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By Itumeleng Mafisa

Digital Journalist

Election battleground: Will the DA hold on to the Western Cape? … All of it?

The ANC might have to work extra hard to get a majority in the Western Cape.

While many political parties are eyeing the seat of power in the Western Cape, political analyst Piet Croucamp says it would not be easy for the ANC to push the DA out of government after the 29 May election.

The DA has been governing the Western Cape since the 2009 election, having won a bigger majority at the election in 2014, but losing support in the 2019 election.

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Possible Multi-Party coalition in Western Cape

The ANC, Patriotic Alliance (PA), Rise Mzansi and ActionSA are all battling to push the DA out of the control seat in the Western Cape, noting the DA’s failure to address issues, such as inequality in the Western Cape and political squabbles within the DA’s Western Cape constituency.

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Some political parties are also hoping to capitalise on the disgruntlement of the Muslim community in the Western Cape over the DA’s stance on the Palestine-Israel war.

According to Croucamp, the DA is likely to go into a coalition with like-minded parties, such as ActionSA and other members of the Multi-Party Charter. He said some polls showed that the DA numbers could drop, forcing them into a coalition in the Western Cape.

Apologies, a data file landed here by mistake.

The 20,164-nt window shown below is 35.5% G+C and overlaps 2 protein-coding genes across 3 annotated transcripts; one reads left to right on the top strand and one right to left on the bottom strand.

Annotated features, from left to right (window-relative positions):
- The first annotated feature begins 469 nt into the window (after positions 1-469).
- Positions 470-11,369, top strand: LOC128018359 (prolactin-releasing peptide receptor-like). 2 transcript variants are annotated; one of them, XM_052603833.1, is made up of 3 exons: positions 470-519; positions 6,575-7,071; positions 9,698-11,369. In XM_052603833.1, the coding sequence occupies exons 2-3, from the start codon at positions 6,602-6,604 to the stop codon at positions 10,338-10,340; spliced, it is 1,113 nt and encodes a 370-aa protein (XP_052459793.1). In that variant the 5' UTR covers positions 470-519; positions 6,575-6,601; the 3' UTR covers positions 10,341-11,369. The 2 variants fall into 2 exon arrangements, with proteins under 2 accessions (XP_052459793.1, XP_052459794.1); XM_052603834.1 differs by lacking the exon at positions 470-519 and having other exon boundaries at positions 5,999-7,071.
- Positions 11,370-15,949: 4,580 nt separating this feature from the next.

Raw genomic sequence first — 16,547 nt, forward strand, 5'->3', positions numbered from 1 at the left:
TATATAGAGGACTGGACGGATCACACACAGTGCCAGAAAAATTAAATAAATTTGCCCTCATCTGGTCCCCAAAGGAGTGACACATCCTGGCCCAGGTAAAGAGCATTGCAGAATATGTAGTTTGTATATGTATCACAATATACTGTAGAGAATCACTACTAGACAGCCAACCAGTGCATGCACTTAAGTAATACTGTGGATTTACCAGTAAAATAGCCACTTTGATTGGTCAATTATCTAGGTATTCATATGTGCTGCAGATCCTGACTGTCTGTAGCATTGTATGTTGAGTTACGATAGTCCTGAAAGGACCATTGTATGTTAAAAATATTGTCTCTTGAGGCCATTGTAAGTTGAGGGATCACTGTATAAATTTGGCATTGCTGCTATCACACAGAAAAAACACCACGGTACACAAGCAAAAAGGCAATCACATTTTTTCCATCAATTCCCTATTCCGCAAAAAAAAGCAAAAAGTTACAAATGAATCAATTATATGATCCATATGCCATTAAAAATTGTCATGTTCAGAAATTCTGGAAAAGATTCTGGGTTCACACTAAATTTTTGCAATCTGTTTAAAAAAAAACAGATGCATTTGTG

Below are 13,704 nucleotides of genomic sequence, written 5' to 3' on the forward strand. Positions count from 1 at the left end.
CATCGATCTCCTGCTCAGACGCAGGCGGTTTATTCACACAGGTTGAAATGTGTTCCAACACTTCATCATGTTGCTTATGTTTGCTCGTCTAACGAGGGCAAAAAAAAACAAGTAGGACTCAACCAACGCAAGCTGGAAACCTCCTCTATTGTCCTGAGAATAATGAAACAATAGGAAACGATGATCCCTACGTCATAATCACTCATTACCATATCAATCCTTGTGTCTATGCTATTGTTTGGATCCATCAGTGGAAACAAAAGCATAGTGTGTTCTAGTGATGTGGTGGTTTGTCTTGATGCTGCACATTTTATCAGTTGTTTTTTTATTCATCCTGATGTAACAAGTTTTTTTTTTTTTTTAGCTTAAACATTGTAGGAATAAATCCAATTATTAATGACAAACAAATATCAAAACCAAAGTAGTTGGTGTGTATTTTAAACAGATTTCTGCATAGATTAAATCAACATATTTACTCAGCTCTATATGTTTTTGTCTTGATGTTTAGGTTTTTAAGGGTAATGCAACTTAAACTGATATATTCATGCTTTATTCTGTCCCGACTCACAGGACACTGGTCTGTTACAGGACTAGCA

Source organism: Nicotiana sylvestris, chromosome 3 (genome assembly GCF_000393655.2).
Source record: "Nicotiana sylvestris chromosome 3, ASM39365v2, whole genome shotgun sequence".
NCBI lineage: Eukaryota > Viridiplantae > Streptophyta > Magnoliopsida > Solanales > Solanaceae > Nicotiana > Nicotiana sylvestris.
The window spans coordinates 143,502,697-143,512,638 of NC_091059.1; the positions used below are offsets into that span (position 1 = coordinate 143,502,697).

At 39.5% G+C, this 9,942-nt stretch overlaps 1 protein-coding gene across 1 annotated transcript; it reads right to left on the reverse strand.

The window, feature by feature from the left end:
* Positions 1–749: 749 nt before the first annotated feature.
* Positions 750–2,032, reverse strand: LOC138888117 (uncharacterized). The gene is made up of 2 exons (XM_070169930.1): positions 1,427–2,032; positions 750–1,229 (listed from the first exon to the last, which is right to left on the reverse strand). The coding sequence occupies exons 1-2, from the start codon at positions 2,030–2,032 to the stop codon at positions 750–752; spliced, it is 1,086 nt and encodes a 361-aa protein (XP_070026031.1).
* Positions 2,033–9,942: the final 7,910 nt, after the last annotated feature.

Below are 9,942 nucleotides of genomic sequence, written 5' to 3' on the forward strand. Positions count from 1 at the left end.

“I can’t see them losing the elections all together,” he said.

Meanwhile, Croucamp said because of demographics and voting patterns in the Western Cape, he did not see the ANC returning to power in the Western Cape.

“25 % of the people in the Western Cape, I think, are coloured. About 25% are white and 25% are black. It’s a fractured province, in terms of demographics. As far as I understand demographics, black South Africans are the minority there, which is the resource base of the ANC,” he said.

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Croucamp said the coloured middle class were conservative with 8% of them being Muslim, while the rest were likely to be Christian and pro-Israel.

It remains to be seen what impact the emergence of the Patriotic Alliance (PA), whose leader Gayton McKenzie served as mayor of the Central Karoo District Municipality in the province, would make in the Western Cape.

It has been speculated that there may be a decline in popularity of the Good party, with other parties including the PA filling the void.    

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